"I hope the day is not far distant, when my cousin will be again among those whose well-being is so dear to him. At present, he is far too ill to encounter the fatigue of travelling, or the excitement of a grateful tenantry.

“Lord Morton ill? how grieved I am to hear it! How grieved Lucy is, too, I am sure! Look! she is as pale as death! He is such a favonrite with her.”

“My dear father, your expressions are too strong," exclaimed Lucy, a vivid blush now succeeding the recent extreme pallor of her countenance; “Lord Morton is not a favourite of mine: I would not presume to imagine him so for a moment. I know what you owe him, and am grateful accordingly.”.

“You have changed your opinion considerably, then, my love, since you spoke in such rapturous terms of his lordship to me; when, to save your poor old father from a workhouse, you, with all your bashfulness, went boldly to the Hall, and pleaded like an angel for me. O Lucy, my dear child, do not deny your partiality for the best of human beings! It does honour to your heart to esteem such a man. Even his lordship's cousin must admire

you

for it." “Oh! if I thought it possible,- if I could believe that Lord Morton still retained only a portion of Miss Harcourt's favour. able opinion, that his memory was not utterly obnoxious to her,” exclaimed Mr. Mortimer, with trembling emotion, bending his eyes imploringly on the embarassed girl, "it would make me unboundedly happy, for his sake, for I love my cousin as a brother.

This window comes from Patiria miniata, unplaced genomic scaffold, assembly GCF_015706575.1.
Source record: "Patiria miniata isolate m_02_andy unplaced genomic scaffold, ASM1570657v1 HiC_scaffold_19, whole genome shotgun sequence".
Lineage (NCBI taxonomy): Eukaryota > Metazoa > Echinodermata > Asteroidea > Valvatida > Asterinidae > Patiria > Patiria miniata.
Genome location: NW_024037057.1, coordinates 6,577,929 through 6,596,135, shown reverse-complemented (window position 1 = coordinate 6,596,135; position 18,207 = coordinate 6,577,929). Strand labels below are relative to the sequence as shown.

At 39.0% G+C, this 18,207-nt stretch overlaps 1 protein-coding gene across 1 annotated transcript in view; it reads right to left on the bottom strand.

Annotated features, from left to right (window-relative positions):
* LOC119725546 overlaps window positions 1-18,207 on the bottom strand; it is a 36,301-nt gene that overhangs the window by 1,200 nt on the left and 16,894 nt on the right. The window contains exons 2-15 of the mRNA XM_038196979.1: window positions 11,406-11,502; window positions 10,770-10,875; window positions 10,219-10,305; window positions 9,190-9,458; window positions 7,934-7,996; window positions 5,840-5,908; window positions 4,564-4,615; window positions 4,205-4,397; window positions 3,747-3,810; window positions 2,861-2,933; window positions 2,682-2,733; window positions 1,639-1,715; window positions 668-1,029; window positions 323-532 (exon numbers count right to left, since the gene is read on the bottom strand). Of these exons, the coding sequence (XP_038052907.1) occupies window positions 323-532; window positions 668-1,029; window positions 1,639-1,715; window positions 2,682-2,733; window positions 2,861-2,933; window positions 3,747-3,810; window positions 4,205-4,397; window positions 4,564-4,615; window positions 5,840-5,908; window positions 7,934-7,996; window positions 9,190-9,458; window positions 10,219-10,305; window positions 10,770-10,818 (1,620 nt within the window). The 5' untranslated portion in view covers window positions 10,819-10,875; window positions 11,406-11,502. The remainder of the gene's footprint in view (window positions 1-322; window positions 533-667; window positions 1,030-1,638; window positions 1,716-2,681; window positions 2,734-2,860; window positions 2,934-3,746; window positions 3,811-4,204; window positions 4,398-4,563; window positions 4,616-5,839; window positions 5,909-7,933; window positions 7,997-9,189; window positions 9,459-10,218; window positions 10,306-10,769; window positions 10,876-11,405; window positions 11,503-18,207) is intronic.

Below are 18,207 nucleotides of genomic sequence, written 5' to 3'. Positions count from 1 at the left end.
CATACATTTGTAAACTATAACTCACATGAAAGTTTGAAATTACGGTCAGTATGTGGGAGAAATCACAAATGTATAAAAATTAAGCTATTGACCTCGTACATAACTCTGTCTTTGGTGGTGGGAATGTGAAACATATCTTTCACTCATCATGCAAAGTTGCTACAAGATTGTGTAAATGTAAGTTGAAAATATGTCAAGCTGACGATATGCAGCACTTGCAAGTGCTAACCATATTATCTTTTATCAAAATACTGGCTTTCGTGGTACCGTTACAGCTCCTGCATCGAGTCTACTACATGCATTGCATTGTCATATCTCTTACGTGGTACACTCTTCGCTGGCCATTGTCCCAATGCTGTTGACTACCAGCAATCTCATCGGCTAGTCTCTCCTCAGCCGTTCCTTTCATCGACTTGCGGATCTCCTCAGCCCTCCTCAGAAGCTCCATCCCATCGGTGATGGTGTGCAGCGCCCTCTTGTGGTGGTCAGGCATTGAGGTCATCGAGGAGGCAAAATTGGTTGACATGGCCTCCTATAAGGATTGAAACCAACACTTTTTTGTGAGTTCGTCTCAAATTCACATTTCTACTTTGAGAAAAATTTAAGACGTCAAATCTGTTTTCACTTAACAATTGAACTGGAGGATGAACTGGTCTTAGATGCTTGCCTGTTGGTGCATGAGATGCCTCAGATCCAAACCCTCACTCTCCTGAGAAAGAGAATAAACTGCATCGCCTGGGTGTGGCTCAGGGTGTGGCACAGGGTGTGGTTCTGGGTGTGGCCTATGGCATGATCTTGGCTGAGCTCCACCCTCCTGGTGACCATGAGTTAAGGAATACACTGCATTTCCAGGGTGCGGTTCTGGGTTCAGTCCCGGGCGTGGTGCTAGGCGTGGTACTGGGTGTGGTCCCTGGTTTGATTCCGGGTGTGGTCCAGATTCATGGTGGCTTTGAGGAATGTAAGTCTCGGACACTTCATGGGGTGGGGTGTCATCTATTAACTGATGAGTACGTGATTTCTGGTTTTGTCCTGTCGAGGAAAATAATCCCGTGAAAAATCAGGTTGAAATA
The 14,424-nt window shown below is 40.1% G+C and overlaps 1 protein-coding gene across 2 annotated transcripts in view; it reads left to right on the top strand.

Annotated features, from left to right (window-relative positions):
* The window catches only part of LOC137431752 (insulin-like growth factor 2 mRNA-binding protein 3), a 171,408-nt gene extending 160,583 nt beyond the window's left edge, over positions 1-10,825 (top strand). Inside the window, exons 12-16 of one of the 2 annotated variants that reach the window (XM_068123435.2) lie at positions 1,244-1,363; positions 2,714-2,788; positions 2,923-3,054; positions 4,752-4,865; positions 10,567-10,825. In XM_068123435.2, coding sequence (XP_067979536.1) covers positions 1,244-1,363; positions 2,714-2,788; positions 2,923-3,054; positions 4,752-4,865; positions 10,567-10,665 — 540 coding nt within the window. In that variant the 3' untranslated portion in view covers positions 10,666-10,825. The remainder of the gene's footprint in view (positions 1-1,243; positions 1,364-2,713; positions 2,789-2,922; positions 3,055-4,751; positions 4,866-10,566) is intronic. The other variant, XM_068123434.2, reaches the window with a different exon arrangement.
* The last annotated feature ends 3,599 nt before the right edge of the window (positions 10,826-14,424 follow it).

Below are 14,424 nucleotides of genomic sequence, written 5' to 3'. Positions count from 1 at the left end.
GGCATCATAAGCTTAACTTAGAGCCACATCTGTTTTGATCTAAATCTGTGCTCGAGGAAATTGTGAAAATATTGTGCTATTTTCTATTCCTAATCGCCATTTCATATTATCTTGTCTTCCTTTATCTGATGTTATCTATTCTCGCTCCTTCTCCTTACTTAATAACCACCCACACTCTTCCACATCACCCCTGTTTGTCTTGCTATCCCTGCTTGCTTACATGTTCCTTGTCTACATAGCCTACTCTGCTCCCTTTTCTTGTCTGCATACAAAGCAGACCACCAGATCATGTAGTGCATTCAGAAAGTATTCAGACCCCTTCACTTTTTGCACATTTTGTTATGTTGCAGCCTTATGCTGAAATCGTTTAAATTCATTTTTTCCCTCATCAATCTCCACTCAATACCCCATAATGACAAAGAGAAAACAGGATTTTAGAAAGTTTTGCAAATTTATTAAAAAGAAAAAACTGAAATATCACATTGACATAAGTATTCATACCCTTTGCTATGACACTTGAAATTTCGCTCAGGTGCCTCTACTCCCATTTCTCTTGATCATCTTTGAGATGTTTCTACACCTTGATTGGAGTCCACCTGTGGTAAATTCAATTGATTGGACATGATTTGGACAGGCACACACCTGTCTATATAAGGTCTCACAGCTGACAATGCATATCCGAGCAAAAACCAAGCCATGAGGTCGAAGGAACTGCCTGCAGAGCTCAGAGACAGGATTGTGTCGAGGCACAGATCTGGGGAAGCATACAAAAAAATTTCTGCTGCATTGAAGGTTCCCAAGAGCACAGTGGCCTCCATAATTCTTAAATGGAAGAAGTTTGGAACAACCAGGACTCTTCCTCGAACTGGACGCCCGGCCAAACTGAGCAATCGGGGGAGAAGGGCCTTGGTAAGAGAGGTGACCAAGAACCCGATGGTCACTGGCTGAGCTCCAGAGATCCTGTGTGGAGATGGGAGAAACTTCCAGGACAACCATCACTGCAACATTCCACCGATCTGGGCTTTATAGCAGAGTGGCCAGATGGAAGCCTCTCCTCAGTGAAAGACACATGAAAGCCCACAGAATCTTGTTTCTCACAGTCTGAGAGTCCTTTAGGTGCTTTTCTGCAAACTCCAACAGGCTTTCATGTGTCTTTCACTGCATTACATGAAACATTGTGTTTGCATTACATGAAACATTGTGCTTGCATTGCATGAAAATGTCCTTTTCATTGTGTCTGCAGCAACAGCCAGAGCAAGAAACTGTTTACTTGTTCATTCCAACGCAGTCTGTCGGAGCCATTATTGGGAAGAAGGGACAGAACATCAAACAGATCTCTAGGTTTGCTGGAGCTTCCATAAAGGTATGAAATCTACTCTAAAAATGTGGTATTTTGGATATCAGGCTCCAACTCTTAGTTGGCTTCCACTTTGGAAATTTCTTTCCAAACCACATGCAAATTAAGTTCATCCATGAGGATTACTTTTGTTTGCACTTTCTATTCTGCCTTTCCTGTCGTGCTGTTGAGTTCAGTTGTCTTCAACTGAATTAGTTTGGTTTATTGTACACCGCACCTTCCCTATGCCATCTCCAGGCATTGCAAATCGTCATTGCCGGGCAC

“Then be happy ; for I am positive, before you came, there was not a man on earth for whom Lucy cared more. Now she only speaks as she does from the perverseness and fickleness inherent in even the best of women. She never mentioned his name without hesitation, nor heard me mention it without a blush; and does that look like indifference or dislike? No, no, what she says proceeds from the waywardness of youth; for she must, and ought to cherish his remembrance tenderly and holily, for he cannot have done any thing to cause my child to think otherwise of him who has saved her father from destitution !"

The old man paused, overcome by sensibility, while Lucy, bursting into a passionate flood of tears, hurried into the garden, to escape the anguish of further argument.

The moon was just rising, the air cool and refreshing; and, in the hope of composing her mind, or rather, that Mr. Mor-, timer would take his departure, she seated herself on the garden-seat, and was soon absorbed in bitter and heart-rending retrospections.

“Was it compunction made the gay and thoughtless Lord Morton the invalid he was now represented ? Was it compunction made him so good, so beneficent, so amiable? Had his prediction become true, that all around her should breathe his name in blessings? Strange, mysterious coincidence! but so it was, even Mr. Mortimer's penetrating voice sounding more harmonious when expatiating on his cousin's worth. His eyes grow brighter, his smile more winning, when describing that cousin's godlike qualities. Oh! how is it to be deplored that one who appears a seraph to every one else, should be remembered by me as a demon!”